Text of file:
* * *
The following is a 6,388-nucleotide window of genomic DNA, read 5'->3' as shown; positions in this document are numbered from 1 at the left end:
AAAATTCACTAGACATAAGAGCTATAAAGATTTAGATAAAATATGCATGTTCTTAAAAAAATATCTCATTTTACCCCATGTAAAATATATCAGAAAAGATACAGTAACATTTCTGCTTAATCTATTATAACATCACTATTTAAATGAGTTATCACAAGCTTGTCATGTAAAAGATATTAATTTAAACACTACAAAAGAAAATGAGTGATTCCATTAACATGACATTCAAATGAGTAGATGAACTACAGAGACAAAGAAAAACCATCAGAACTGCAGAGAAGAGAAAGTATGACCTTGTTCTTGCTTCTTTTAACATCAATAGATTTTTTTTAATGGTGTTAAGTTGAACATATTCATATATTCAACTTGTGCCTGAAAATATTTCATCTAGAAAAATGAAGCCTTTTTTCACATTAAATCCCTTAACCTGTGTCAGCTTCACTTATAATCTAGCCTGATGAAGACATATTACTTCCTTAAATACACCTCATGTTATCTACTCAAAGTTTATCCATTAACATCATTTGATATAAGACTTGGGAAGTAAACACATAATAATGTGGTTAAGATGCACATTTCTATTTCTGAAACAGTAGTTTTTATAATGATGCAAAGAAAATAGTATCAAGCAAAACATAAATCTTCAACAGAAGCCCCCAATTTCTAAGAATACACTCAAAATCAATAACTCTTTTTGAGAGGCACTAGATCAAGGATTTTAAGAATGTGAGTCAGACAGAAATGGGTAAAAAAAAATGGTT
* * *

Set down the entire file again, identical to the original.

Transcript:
The following is a 6,388-nucleotide window of genomic DNA, read 5'->3' as shown; positions in this document are numbered from 1 at the left end:
AAAATTCACTAGACATAAGAGCTATAAAGATTTAGATAAAATATGCATGTTCTTAAAAAAATATCTCATTTTACCCCATGTAAAATATATCAGAAAAGATACAGTAACATTTCTGCTTAATCTATTATAACATCACTATTTAAATGAGTTATCACAAGCTTGTCATGTAAAAGATATTAATTTAAACACTACAAAAGAAAATGAGTGATTCCATTAACATGACATTCAAATGAGTAGATGAACTACAGAGACAAAGAAAAACCATCAGAACTGCAGAGAAGAGAAAGTATGACCTTGTTCTTGCTTCTTTTAACATCAATAGATTTTTTTTAATGGTGTTAAGTTGAACATATTCATATATTCAACTTGTGCCTGAAAATATTTCATCTAGAAAAATGAAGCCTTTTTTCACATTAAATCCCTTAACCTGTGTCAGCTTCACTTATAATCTAGCCTGATGAAGACATATTACTTCCTTAAATACACCTCATGTTATCTACTCAAAGTTTATCCATTAACATCATTTGATATAAGACTTGGGAAGTAAACACATAATAATGTGGTTAAGATGCACATTTCTATTTCTGAAACAGTAGTTTTTATAATGATGCAAAGAAAATAGTATCAAGCAAAACATAAATCTTCAACAGAAGCCCCCAATTTCTAAGAATACACTCAAAATCAATAACTCTTTTTGAGAGGCACTAGATCAAGGATTTTAAGAATGTGAGTCAGACAGAAATGGGTAAAAAAAAATGGTT